Shorty Stafford worked for the Union Bank. George Heffernan moved to Smithers in 1920. He worked for the Government Office, built Smithers Confectionary (1935-1947), then moved to Kelowna in 1965. He had five kids, Alex, Mike, Eric, Daught, and Patricia. His wife's name was Joan.
Empress News was a confectionary/corner store run by NP Moran. Jimmy Girling was a "patriotic englishman" and was one of the first to volunteer for WW1. His Rooming House was fifty cents a bed and was also known as Smithers Rooming House or Jimmie's Place of Rest and was located on Alfred Street. The Anglican Church was built in 1915 and was on First Ave.
Two views by Killam of Smithers have been given the same identifer, to clarify, we have further assigned them as A & B. Both views have been taken from the hill behind the railway.
P0105a.: In this view Main Street is at left, and the Grand Trunk Pacific turnhouse is at right.The Empress News building is the first building on Main Street, at right. An 'x' marks the Anglican Church at middle right.
P105B - Main Street is to the right in this view. Written on the back of this photograph is 'Biglow's Store, Charlie Morris's Restaurant, Jimmie Girling Boarding House'
The Smithers’ Bakery originated as City Bakery & Confectionary, opened by Stanley C. Jones in 1913 and located on 1st Avenue and Main Street. In 1918, Lee Jackman, manager of the Hotel Bulkley dining room, leased the building to open a coffee shop and bakery. This business was later purchased by Mah Yoke Tong.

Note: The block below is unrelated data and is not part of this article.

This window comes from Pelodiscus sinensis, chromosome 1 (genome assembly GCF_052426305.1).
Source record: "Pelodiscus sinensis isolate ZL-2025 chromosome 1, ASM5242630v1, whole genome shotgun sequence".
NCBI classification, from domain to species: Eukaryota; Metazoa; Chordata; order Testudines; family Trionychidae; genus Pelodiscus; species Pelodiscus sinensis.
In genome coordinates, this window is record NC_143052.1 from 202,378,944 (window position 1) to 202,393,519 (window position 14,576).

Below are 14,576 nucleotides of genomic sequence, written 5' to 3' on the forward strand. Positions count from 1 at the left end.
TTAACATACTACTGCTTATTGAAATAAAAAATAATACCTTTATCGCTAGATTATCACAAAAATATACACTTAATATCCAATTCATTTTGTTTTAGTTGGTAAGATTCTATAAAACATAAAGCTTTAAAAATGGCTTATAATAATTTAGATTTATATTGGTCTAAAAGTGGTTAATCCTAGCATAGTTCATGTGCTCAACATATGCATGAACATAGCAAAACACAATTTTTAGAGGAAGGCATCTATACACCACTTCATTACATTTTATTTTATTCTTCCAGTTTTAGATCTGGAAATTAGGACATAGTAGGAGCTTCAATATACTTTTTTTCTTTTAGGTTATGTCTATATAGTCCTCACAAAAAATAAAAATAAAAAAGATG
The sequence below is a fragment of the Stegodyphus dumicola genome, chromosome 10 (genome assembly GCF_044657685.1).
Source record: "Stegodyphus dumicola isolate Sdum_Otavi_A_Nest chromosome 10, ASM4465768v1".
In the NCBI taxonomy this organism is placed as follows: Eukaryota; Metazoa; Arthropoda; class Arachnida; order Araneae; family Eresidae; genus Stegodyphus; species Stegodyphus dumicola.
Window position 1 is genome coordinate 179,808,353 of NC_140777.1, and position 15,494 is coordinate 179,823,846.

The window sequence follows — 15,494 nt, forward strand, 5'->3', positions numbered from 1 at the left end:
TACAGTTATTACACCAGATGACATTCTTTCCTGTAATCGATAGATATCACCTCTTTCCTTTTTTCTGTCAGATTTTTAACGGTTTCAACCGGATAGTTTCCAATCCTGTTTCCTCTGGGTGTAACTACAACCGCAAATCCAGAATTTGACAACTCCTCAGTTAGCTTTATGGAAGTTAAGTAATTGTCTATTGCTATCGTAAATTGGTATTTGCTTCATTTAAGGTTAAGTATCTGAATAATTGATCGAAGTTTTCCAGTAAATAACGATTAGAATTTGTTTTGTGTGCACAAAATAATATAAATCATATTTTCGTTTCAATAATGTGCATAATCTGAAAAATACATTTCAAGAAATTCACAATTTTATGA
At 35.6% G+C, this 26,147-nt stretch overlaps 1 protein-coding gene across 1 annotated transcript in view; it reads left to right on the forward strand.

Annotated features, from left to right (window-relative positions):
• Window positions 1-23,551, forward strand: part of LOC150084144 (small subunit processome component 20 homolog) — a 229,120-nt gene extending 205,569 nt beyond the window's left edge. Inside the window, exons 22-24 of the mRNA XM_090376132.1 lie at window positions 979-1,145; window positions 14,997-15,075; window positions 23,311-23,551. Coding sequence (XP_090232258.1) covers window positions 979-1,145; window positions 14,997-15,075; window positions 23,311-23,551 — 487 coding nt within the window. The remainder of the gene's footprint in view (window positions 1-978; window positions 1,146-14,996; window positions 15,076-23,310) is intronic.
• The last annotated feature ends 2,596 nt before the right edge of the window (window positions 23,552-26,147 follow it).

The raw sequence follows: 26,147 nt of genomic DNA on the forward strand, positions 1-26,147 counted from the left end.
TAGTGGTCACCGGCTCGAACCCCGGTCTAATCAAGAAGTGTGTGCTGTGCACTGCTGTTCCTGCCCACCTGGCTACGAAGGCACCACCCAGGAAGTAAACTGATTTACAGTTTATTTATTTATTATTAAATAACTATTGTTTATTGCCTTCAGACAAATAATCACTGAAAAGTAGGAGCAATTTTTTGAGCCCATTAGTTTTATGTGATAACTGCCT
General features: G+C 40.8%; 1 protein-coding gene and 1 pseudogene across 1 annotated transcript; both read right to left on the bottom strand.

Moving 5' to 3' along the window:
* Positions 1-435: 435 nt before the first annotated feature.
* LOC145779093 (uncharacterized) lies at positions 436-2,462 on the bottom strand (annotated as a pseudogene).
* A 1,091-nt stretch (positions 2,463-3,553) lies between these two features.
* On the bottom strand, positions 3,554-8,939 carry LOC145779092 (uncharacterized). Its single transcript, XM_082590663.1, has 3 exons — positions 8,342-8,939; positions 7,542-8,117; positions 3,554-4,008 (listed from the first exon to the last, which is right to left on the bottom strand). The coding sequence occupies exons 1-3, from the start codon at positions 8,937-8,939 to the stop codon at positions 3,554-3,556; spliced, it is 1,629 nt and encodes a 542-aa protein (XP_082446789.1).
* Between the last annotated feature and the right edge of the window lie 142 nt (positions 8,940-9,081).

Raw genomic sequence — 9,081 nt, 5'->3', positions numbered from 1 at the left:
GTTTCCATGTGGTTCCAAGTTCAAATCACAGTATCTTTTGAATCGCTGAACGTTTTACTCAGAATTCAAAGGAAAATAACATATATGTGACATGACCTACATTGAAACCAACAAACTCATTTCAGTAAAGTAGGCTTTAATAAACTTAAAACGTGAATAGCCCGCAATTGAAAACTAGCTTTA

Tong was born December 14, 1870, in Bai Sha Tong village in Taishan County, Guangdong, China. He arrived in Smithers in 1915 after living in Aldermere and Telkwa. In 1922, Tong sponsored his nephew Mah Wing Shek, who was known as Little Wing. Shek eventually took over his uncle’s business and the bakery became colloquially known as Wing’s Chinese Bakery. Tong passed away on February 11th, 1955. Shek passed away in the late 1980’s and the building was purchased by Spicer and Romieu Accounting & Insurance.
Scope and Content
Fonds contains a ledger and a letter to Quon Fee Quan, possibly Tong’s grandmother.
Records were intellectually rearranged in September 2016 by Manda Haligowski to better reflect archival standards and to improve accessibility.
Records are written in Chinese and English. The letter has an English translation available in the file.